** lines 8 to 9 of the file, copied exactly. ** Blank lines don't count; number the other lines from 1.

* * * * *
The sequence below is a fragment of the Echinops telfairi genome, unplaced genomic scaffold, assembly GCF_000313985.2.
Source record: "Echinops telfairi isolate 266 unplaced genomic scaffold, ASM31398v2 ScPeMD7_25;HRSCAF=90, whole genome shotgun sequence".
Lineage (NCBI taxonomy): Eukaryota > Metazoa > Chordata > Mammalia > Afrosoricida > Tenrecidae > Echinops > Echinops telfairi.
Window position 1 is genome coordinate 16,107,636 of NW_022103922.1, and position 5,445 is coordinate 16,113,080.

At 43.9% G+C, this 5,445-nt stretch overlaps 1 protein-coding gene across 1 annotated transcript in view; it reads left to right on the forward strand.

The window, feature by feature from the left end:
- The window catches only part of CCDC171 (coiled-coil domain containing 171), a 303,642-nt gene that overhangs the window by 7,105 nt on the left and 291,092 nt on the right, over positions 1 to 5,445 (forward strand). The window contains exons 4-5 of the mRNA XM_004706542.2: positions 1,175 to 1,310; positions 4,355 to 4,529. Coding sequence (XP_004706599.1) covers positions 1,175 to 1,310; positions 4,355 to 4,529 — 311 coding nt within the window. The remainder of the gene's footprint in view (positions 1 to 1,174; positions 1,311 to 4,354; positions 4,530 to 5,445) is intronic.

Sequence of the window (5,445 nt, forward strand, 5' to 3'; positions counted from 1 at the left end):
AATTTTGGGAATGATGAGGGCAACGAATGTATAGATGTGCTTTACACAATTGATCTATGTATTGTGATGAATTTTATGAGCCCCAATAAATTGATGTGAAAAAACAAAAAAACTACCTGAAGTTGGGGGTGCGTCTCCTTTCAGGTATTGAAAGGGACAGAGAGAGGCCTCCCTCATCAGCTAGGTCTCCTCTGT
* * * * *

Sequence of the window (5,445 nt, forward strand, 5' to 3'; positions counted from 1 at the left end):
AATTTTGGGAATGATGAGGGCAACGAATGTATAGATGTGCTTTACACAATTGATCTATGTATTGTGATGAATTTTATGAGCCCCAATAAATTGATGTGAAAAAACAAAAAAACTACCTGAAGTTGGGGGTGCGTCTCCTTTCAGGTATTGAAAGGGACAGAGAGAGGCCTCCCTCATCAGCTAGGTCTCCTCTGT